Chairs: Who has read the ID? 5 hands.

Brandon Williams: We would appreciate having a standard thing as opposed to the
stuff we are doing now. Interested in seeing this go forward. Chairs: Who think
this is interesting to work on? 12 hands.

David Black: What is time frame for clarifying the 3GPP situation? I understand
it is been proposed to 3GPP but not yet picked-up. Georg: When something is on
the dependency list it is highlighted, for example FEC scheme is on that list.
When a company comes and wants it and there is consensus to adopt it, it can be
listed. Dependency could be ready within the next 2-3 months so we could
highlight it officially. David B: Is this decision likely to be at a next major
meeting? Georg: This depends on companies to bring it in. I can not say at the
moment, we do not think in those terms. David B: Let is assume that Vincent and
his colleagues will bring it there and time frame is a couple of months.

Adoption call will happen on the list in future.
Chairs: people who think we should adopt this, just as a question: approx 10
Chairs: Who thinks we should not adopt these drafts and do this work? 0

David B: We need at least one person who is not part of this work and can check
if this is the right code. David B: Do you have reviewers for the maths part?
Vincent: Yes I can find these.

Presentations by Koen De Schepper - L4S:
        Low Latency, Low Loss, Scalable Throughput (L4S) Internet Service:
        Architecture draft-briscoe-tsvwg-l4s-arch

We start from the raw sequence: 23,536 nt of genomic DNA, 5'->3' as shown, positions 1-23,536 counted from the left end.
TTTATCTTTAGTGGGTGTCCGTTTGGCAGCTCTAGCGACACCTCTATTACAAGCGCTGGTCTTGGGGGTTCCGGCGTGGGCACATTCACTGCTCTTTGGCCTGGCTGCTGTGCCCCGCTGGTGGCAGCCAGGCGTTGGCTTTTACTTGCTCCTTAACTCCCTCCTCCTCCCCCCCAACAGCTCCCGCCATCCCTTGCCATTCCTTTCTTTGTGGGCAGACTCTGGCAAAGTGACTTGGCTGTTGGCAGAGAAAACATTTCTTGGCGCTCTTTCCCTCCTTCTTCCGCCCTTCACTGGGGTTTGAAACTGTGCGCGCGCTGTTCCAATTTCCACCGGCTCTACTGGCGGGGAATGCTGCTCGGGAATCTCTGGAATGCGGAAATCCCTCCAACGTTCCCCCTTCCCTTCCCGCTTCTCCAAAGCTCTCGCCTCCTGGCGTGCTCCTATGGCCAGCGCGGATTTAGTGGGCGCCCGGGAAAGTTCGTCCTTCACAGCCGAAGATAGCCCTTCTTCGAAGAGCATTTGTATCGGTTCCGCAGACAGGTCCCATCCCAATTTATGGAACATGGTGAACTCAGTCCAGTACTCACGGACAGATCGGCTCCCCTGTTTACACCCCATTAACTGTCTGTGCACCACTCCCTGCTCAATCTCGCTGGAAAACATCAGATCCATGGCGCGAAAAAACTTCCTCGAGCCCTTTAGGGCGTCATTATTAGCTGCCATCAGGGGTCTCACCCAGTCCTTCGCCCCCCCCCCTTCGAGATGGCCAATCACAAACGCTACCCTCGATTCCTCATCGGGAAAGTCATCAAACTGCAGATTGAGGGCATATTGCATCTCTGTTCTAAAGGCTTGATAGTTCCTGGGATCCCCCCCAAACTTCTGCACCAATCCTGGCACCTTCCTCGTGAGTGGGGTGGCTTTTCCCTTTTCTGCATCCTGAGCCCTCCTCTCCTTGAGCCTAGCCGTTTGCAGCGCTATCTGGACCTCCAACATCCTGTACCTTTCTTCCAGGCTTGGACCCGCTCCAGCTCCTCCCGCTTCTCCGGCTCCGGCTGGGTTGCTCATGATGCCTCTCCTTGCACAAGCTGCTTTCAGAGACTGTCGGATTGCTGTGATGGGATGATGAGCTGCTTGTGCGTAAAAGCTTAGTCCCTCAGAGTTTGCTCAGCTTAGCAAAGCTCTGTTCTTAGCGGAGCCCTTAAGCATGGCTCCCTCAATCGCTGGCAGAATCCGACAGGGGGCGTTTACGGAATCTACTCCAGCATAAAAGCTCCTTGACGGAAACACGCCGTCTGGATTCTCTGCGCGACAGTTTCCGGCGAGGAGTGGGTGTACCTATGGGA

DualQ Coupled AQM for Low Latency, Low Loss and Scalable Throughput
        draft-briscoe-tsvwg-aqm-dualq-coupled

        Identifying Modified ECN Semantics for Ultra-Low Queuing Delay
        draft-briscoe-tsvwg-ecn-l4s-id

Slide L4S Deployment Sequences:
Gorry (as individual): The DCTCP ID  was specified only for not-Internet usage.
Koen: Yes, walled garden. Use in a controlled environment.
David Black (as individual): If we have one bottleneck that uses Dual Queue,
everything may be wonderful. When there are two bottlenecks in a row using Dual
Q, interesting things happen because CE marks from the low latency queue go
through the wrong queue in second bottleneck. WE need to find if this is a real
problem. Bob Briscoe: You do get multiple bottlenecks sometimes, but it is
rare. This was mentioned in TCPM. The marked packet also gets into the
low-latency queue in the second bottleneck, so the packet will be delivered
earlier. David B: One of the reasons for running the wide area experiment is to
look at how often these things appear in practice and how to deal with them.
Koen: If marked, the packet gets in the low latency queue, so it gets faster